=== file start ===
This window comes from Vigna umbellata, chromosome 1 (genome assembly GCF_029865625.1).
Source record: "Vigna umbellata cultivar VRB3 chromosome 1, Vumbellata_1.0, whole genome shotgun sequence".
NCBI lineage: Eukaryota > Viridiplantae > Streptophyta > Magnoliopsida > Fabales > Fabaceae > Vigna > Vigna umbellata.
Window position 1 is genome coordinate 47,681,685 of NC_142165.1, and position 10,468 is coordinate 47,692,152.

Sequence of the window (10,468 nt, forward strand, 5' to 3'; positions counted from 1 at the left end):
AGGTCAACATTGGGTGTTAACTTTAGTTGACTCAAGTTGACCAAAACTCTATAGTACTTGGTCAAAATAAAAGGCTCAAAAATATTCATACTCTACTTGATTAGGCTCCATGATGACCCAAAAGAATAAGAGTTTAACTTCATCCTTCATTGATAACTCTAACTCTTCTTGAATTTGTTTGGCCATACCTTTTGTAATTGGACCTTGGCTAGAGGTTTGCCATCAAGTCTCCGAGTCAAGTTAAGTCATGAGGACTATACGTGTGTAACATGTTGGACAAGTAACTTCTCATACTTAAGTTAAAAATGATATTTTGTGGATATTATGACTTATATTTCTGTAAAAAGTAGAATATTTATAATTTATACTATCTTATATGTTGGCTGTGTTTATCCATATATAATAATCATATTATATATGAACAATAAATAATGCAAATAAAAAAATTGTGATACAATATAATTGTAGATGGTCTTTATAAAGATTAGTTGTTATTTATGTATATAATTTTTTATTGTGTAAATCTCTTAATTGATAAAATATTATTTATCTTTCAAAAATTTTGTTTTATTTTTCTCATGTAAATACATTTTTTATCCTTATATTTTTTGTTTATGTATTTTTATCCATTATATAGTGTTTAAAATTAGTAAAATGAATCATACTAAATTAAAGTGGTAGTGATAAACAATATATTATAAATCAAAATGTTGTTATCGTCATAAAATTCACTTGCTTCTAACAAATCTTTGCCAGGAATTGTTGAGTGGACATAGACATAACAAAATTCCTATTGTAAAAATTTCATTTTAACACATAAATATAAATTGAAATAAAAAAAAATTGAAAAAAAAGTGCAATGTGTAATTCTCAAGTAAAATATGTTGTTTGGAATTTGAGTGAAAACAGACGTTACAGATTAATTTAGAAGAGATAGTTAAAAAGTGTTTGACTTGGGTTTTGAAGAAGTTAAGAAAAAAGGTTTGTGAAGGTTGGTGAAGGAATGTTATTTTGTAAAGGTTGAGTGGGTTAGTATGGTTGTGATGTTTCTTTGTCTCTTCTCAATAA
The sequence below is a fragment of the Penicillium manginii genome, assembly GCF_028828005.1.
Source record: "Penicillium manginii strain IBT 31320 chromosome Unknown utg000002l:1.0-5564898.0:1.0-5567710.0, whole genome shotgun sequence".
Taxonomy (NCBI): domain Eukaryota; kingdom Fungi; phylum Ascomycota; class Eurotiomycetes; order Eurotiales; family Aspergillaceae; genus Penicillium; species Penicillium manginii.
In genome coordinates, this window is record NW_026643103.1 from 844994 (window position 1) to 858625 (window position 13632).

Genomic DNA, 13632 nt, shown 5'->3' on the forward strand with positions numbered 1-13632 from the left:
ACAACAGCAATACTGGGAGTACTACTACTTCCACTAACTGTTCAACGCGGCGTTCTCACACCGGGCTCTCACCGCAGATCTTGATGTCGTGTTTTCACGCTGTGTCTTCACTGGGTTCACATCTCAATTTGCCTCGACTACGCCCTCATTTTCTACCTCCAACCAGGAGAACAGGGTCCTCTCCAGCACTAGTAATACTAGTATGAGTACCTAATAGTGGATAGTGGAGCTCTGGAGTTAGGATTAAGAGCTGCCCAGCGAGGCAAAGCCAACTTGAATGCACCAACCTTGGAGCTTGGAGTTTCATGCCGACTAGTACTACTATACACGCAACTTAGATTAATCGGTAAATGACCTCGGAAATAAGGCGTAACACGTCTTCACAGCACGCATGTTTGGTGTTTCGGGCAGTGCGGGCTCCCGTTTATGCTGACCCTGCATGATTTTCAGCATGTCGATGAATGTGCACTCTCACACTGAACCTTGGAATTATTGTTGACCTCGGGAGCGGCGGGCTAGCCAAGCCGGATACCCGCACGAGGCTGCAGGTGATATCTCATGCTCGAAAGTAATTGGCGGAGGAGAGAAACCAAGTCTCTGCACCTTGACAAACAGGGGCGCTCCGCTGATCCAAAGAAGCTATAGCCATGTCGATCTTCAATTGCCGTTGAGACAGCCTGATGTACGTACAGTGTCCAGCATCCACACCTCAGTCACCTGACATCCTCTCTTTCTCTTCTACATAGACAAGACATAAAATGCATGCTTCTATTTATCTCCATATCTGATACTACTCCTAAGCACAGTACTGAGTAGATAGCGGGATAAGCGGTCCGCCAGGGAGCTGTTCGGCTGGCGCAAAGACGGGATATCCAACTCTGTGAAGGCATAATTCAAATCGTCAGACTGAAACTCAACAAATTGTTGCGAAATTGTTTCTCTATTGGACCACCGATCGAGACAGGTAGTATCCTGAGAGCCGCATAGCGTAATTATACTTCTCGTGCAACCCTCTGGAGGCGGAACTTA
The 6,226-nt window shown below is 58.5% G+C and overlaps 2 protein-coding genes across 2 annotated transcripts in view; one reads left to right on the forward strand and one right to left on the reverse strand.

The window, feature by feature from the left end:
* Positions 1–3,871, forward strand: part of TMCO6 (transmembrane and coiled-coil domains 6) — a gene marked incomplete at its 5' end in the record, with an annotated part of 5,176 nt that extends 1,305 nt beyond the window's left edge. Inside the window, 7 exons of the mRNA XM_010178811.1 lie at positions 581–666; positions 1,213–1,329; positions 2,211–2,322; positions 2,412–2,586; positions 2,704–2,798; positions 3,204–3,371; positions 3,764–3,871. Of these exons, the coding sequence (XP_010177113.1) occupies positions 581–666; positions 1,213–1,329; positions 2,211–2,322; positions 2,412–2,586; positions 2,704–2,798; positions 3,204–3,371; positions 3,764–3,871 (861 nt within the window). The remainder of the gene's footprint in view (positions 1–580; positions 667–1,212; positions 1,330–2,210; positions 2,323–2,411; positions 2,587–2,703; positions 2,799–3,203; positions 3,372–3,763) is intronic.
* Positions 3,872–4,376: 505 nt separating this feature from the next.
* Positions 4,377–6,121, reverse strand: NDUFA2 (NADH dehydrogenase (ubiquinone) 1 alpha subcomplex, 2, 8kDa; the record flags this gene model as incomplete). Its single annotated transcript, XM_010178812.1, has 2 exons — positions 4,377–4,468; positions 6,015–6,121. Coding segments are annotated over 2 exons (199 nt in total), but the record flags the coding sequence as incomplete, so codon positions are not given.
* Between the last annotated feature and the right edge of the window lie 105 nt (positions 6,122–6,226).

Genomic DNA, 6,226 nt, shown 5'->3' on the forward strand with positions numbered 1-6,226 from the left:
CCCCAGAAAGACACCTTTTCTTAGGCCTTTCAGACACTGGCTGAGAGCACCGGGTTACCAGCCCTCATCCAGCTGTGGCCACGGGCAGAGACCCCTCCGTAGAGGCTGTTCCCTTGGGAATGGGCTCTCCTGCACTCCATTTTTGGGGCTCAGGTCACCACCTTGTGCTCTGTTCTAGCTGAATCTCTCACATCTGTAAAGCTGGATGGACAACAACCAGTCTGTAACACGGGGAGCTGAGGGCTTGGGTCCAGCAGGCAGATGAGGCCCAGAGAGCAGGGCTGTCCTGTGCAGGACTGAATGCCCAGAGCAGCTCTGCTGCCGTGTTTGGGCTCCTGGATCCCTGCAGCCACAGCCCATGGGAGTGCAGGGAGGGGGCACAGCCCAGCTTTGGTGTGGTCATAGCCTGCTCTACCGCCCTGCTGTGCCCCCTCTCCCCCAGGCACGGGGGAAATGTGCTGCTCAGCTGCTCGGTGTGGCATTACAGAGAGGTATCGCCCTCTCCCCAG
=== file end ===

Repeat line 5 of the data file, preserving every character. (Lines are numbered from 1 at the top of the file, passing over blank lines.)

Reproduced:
Sequence of the window (10,468 nt, forward strand, 5' to 3'; positions counted from 1 at the left end):